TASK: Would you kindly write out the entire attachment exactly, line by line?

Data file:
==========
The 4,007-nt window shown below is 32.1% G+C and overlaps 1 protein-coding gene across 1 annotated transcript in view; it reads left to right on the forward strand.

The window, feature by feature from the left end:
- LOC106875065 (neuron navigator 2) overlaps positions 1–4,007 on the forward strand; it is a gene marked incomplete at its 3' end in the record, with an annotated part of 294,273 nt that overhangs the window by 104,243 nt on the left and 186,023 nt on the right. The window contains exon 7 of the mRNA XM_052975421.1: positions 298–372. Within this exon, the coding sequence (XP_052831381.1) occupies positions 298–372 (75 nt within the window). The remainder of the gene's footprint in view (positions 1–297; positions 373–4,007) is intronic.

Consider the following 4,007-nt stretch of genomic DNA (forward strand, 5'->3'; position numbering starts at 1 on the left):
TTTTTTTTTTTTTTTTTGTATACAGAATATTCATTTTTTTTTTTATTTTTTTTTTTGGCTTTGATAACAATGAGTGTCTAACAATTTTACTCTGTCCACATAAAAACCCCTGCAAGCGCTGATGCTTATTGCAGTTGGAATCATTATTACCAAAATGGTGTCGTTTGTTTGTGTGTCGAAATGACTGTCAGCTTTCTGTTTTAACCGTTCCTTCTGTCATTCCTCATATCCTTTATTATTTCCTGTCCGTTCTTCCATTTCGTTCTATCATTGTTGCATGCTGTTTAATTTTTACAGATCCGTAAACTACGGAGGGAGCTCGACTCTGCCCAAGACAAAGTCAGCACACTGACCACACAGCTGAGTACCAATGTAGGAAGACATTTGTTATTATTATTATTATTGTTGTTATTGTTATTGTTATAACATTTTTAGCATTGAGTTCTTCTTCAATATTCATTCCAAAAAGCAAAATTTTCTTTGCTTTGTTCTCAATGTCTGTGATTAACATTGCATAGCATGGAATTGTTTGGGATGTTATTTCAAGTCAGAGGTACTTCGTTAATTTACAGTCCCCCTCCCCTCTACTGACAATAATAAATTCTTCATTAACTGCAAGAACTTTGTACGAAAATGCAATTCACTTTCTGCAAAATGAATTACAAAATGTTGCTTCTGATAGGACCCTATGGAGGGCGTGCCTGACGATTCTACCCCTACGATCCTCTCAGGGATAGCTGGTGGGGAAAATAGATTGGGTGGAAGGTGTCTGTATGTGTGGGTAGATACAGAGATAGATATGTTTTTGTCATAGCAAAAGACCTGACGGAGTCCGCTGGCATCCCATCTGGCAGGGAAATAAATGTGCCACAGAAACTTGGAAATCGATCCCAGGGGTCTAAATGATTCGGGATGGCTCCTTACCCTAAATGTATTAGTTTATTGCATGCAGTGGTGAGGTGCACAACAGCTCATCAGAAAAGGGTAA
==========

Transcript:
The 4,007-nt window shown below is 32.1% G+C and overlaps 1 protein-coding gene across 1 annotated transcript in view; it reads left to right on the forward strand.

The window, feature by feature from the left end:
- LOC106875065 (neuron navigator 2) overlaps positions 1–4,007 on the forward strand; it is a gene marked incomplete at its 3' end in the record, with an annotated part of 294,273 nt that overhangs the window by 104,243 nt on the left and 186,023 nt on the right. The window contains exon 7 of the mRNA XM_052975421.1: positions 298–372. Within this exon, the coding sequence (XP_052831381.1) occupies positions 298–372 (75 nt within the window). The remainder of the gene's footprint in view (positions 1–297; positions 373–4,007) is intronic.

Consider the following 4,007-nt stretch of genomic DNA (forward strand, 5'->3'; position numbering starts at 1 on the left):
TTTTTTTTTTTTTTTTTGTATACAGAATATTCATTTTTTTTTTTATTTTTTTTTTTGGCTTTGATAACAATGAGTGTCTAACAATTTTACTCTGTCCACATAAAAACCCCTGCAAGCGCTGATGCTTATTGCAGTTGGAATCATTATTACCAAAATGGTGTCGTTTGTTTGTGTGTCGAAATGACTGTCAGCTTTCTGTTTTAACCGTTCCTTCTGTCATTCCTCATATCCTTTATTATTTCCTGTCCGTTCTTCCATTTCGTTCTATCATTGTTGCATGCTGTTTAATTTTTACAGATCCGTAAACTACGGAGGGAGCTCGACTCTGCCCAAGACAAAGTCAGCACACTGACCACACAGCTGAGTACCAATGTAGGAAGACATTTGTTATTATTATTATTATTGTTGTTATTGTTATTGTTATAACATTTTTAGCATTGAGTTCTTCTTCAATATTCATTCCAAAAAGCAAAATTTTCTTTGCTTTGTTCTCAATGTCTGTGATTAACATTGCATAGCATGGAATTGTTTGGGATGTTATTTCAAGTCAGAGGTACTTCGTTAATTTACAGTCCCCCTCCCCTCTACTGACAATAATAAATTCTTCATTAACTGCAAGAACTTTGTACGAAAATGCAATTCACTTTCTGCAAAATGAATTACAAAATGTTGCTTCTGATAGGACCCTATGGAGGGCGTGCCTGACGATTCTACCCCTACGATCCTCTCAGGGATAGCTGGTGGGGAAAATAGATTGGGTGGAAGGTGTCTGTATGTGTGGGTAGATACAGAGATAGATATGTTTTTGTCATAGCAAAAGACCTGACGGAGTCCGCTGGCATCCCATCTGGCAGGGAAATAAATGTGCCACAGAAACTTGGAAATCGATCCCAGGGGTCTAAATGATTCGGGATGGCTCCTTACCCTAAATGTATTAGTTTATTGCATGCAGTGGTGAGGTGCACAACAGCTCATCAGAAAAGGGTAA